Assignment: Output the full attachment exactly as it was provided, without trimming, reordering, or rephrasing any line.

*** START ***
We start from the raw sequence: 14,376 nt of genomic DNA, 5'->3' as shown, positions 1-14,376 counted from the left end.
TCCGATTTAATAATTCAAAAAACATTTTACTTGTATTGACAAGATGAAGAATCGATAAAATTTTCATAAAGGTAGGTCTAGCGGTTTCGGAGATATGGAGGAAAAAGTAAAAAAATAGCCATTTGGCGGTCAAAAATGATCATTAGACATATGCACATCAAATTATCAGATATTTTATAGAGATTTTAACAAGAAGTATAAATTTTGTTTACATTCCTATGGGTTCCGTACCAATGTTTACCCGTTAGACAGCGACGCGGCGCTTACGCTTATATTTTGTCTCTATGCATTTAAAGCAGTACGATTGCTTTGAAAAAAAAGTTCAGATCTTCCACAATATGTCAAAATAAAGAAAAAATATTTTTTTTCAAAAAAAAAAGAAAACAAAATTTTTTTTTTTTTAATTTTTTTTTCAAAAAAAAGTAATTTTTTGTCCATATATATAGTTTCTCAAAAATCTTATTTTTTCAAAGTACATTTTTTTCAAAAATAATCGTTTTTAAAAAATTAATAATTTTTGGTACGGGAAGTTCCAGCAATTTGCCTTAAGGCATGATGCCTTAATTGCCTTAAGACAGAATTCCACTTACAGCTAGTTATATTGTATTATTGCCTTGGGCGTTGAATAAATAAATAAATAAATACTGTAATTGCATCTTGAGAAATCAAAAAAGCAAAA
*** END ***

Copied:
We start from the raw sequence: 14,376 nt of genomic DNA, 5'->3' as shown, positions 1-14,376 counted from the left end.
TCCGATTTAATAATTCAAAAAACATTTTACTTGTATTGACAAGATGAAGAATCGATAAAATTTTCATAAAGGTAGGTCTAGCGGTTTCGGAGATATGGAGGAAAAAGTAAAAAAATAGCCATTTGGCGGTCAAAAATGATCATTAGACATATGCACATCAAATTATCAGATATTTTATAGAGATTTTAACAAGAAGTATAAATTTTGTTTACATTCCTATGGGTTCCGTACCAATGTTTACCCGTTAGACAGCGACGCGGCGCTTACGCTTATATTTTGTCTCTATGCATTTAAAGCAGTACGATTGCTTTGAAAAAAAAGTTCAGATCTTCCACAATATGTCAAAATAAAGAAAAAATATTTTTTTTCAAAAAAAAAAGAAAACAAAATTTTTTTTTTTTTAATTTTTTTTTCAAAAAAAAGTAATTTTTTGTCCATATATATAGTTTCTCAAAAATCTTATTTTTTCAAAGTACATTTTTTTCAAAAATAATCGTTTTTAAAAAATTAATAATTTTTGGTACGGGAAGTTCCAGCAATTTGCCTTAAGGCATGATGCCTTAATTGCCTTAAGACAGAATTCCACTTACAGCTAGTTATATTGTATTATTGCCTTGGGCGTTGAATAAATAAATAAATAAATACTGTAATTGCATCTTGAGAAATCAAAAAAGCAAAA